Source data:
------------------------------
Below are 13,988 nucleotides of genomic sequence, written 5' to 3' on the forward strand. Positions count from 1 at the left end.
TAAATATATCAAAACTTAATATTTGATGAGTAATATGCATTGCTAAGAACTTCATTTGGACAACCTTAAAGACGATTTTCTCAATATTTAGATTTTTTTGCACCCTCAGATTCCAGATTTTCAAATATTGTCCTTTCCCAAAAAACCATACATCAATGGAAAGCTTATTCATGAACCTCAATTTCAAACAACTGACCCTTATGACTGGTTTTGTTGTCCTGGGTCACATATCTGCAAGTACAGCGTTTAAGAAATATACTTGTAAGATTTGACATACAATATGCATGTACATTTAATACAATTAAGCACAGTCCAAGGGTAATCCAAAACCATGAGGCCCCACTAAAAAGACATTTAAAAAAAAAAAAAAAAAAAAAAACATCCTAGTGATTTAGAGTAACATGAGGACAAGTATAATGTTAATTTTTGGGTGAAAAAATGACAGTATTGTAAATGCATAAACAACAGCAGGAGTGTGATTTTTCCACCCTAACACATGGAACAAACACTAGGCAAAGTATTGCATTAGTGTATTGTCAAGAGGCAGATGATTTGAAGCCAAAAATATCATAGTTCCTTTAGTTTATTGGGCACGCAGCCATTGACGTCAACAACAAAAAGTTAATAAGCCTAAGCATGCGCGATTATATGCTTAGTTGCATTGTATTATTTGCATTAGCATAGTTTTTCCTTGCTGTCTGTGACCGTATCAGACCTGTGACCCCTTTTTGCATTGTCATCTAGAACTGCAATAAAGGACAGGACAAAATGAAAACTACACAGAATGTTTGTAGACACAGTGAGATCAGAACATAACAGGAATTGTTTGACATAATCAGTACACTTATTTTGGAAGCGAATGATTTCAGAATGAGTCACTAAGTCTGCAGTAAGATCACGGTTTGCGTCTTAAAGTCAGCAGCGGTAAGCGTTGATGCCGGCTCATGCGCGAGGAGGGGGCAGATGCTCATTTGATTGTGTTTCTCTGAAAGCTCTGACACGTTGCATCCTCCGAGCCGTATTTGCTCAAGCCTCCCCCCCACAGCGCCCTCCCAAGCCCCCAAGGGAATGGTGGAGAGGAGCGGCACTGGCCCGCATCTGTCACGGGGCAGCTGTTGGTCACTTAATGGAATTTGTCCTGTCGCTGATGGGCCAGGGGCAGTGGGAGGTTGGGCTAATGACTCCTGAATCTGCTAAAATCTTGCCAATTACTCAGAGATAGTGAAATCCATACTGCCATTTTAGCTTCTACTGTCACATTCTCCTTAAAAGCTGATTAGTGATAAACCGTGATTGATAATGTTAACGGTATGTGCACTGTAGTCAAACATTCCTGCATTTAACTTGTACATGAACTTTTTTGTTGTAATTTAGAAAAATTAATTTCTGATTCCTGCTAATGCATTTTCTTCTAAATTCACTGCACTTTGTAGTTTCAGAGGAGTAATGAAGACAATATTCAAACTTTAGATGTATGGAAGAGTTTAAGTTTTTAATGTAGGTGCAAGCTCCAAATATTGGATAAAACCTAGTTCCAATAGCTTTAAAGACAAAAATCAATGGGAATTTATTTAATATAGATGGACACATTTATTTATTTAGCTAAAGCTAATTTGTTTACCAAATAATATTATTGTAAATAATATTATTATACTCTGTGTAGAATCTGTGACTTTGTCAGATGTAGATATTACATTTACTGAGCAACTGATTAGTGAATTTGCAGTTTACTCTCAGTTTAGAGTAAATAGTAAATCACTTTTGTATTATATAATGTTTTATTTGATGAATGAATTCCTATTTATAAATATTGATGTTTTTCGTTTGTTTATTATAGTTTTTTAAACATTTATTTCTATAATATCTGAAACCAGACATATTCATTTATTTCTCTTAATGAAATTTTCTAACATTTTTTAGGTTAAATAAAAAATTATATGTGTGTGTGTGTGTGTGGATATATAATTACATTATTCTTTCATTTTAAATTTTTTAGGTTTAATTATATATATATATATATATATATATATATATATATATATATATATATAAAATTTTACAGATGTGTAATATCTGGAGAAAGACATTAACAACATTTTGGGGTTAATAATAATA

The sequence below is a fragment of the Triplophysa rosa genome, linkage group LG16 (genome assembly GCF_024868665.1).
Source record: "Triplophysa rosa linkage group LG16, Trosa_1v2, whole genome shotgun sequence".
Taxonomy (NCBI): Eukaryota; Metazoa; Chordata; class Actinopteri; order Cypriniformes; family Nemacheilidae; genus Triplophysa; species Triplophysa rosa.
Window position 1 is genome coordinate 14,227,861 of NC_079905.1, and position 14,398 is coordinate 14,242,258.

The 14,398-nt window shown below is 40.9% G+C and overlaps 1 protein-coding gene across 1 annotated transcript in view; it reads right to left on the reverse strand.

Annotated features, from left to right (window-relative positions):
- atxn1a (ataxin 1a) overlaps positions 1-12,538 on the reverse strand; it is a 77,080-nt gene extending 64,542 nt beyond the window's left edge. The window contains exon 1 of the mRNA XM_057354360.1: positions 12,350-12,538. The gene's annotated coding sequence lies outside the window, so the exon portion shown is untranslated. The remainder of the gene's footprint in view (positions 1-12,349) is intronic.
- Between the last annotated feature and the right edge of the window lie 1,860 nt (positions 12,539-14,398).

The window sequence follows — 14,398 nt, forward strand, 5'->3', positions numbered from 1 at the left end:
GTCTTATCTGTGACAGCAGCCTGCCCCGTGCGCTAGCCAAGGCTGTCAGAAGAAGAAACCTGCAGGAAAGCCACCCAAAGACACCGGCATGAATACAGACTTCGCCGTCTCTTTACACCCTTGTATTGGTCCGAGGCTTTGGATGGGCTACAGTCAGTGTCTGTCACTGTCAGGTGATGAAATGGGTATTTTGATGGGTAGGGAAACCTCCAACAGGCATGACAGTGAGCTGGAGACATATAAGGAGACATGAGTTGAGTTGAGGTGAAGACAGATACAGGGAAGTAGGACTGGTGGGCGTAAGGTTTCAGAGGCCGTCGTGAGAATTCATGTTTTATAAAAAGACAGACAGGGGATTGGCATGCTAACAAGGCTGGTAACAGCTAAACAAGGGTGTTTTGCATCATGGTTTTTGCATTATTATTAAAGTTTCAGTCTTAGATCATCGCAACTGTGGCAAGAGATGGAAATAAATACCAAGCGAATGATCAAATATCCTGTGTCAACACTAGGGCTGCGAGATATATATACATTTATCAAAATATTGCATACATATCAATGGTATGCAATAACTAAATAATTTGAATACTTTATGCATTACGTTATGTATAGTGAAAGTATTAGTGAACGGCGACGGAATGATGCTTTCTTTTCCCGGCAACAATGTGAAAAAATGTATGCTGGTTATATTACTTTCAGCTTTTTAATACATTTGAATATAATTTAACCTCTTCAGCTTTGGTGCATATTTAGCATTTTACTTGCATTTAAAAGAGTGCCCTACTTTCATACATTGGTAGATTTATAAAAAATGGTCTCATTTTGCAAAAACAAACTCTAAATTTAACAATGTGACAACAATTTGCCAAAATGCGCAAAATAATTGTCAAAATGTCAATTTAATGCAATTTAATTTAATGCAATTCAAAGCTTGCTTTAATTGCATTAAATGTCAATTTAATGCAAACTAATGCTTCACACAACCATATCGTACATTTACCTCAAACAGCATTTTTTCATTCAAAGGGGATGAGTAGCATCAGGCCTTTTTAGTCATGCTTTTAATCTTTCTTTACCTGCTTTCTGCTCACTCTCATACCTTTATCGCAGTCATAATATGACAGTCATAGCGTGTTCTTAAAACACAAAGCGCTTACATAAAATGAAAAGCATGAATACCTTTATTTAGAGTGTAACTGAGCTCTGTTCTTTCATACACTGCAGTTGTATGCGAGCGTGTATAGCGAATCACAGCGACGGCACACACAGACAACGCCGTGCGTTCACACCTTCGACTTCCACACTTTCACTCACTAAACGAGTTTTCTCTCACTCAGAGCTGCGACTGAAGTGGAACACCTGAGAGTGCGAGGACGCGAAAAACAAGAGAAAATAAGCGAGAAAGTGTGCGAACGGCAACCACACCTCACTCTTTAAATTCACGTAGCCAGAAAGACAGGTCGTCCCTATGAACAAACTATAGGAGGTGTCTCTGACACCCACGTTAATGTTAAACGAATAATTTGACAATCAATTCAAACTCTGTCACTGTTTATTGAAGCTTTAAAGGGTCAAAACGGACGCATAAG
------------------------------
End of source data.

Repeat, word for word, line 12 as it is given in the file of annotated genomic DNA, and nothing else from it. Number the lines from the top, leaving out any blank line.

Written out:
GTCTTATCTGTGACAGCAGCCTGCCCCGTGCGCTAGCCAAGGCTGTCAGAAGAAGAAACCTGCAGGAAAGCCACCCAAAGACACCGGCATGAATACAGACTTCGCCGTCTCTTTACACCCTTGTATTGGTCCGAGGCTTTGGATGGGCTACAGTCAGTGTCTGTCACTGTCAGGTGATGAAATGGGTATTTTGATGGGTAGGGAAACCTCCAACAGGCATGACAGTGAGCTGGAGACATATAAGGAGACATGAGTTGAGTTGAGGTGAAGACAGATACAGGGAAGTAGGACTGGTGGGCGTAAGGTTTCAGAGGCCGTCGTGAGAATTCATGTTTTATAAAAAGACAGACAGGGGATTGGCATGCTAACAAGGCTGGTAACAGCTAAACAAGGGTGTTTTGCATCATGGTTTTTGCATTATTATTAAAGTTTCAGTCTTAGATCATCGCAACTGTGGCAAGAGATGGAAATAAATACCAAGCGAATGATCAAATATCCTGTGTCAACACTAGGGCTGCGAGATATATATACATTTATCAAAATATTGCATACATATCAATGGTATGCAATAACTAAATAATTTGAATACTTTATGCATTACGTTATGTATAGTGAAAGTATTAGTGAACGGCGACGGAATGATGCTTTCTTTTCCCGGCAACAATGTGAAAAAATGTATGCTGGTTATATTACTTTCAGCTTTTTAATACATTTGAATATAATTTAACCTCTTCAGCTTTGGTGCATATTTAGCATTTTACTTGCATTTAAAAGAGTGCCCTACTTTCATACATTGGTAGATTTATAAAAAATGGTCTCATTTTGCAAAAACAAACTCTAAATTTAACAATGTGACAACAATTTGCCAAAATGCGCAAAATAATTGTCAAAATGTCAATTTAATGCAATTTAATTTAATGCAATTCAAAGCTTGCTTTAATTGCATTAAATGTCAATTTAATGCAAACTAATGCTTCACACAACCATATCGTACATTTACCTCAAACAGCATTTTTTCATTCAAAGGGGATGAGTAGCATCAGGCCTTTTTAGTCATGCTTTTAATCTTTCTTTACCTGCTTTCTGCTCACTCTCATACCTTTATCGCAGTCATAATATGACAGTCATAGCGTGTTCTTAAAACACAAAGCGCTTACATAAAATGAAAAGCATGAATACCTTTATTTAGAGTGTAACTGAGCTCTGTTCTTTCATACACTGCAGTTGTATGCGAGCGTGTATAGCGAATCACAGCGACGGCACACACAGACAACGCCGTGCGTTCACACCTTCGACTTCCACACTTTCACTCACTAAACGAGTTTTCTCTCACTCAGAGCTGCGACTGAAGTGGAACACCTGAGAGTGCGAGGACGCGAAAAACAAGAGAAAATAAGCGAGAAAGTGTGCGAACGGCAACCACACCTCACTCTTTAAATTCACGTAGCCAGAAAGACAGGTCGTCCCTATGAACAAACTATAGGAGGTGTCTCTGACACCCACGTTAATGTTAAACGAATAATTTGACAATCAATTCAAACTCTGTCACTGTTTATTGAAGCTTTAAAGGGTCAAAACGGACGCATAAG